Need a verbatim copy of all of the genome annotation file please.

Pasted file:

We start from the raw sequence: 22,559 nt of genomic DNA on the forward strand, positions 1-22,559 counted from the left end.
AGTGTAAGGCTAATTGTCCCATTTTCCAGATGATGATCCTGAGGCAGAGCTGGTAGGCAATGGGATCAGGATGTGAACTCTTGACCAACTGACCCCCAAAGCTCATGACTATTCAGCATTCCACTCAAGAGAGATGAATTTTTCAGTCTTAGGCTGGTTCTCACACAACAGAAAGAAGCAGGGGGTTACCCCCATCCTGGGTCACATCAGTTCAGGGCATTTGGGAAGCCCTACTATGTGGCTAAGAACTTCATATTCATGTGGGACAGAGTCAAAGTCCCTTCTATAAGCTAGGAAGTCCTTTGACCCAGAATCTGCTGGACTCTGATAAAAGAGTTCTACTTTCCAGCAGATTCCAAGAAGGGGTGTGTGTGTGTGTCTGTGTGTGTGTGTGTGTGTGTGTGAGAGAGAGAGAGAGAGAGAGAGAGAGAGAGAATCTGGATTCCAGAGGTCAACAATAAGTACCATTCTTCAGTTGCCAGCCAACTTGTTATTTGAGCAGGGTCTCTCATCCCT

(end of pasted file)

We start from the raw sequence: 22,559 nt of genomic DNA on the forward strand, positions 1-22,559 counted from the left end.
AGTGTAAGGCTAATTGTCCCATTTTCCAGATGATGATCCTGAGGCAGAGCTGGTAGGCAATGGGATCAGGATGTGAACTCTTGACCAACTGACCCCCAAAGCTCATGACTATTCAGCATTCCACTCAAGAGAGATGAATTTTTCAGTCTTAGGCTGGTTCTCACACAACAGAAAGAAGCAGGGGGTTACCCCCATCCTGGGTCACATCAGTTCAGGGCATTTGGGAAGCCCTACTATGTGGCTAAGAACTTCATATTCATGTGGGACAGAGTCAAAGTCCCTTCTATAAGCTAGGAAGTCCTTTGACCCAGAATCTGCTGGACTCTGATAAAAGAGTTCTACTTTCCAGCAGATTCCAAGAAGGGGTGTGTGTGTGTGTCTGTGTGTGTGTGTGTGTGTGTGTGAGAGAGAGAGAGAGAGAGAGAGAGAGAGAGAATCTGGATTCCAGAGGTCAACAATAAGTACCATTCTTCAGTTGCCAGCCAACTTGTTATTTGAGCAGGGTCTCTCATCCCT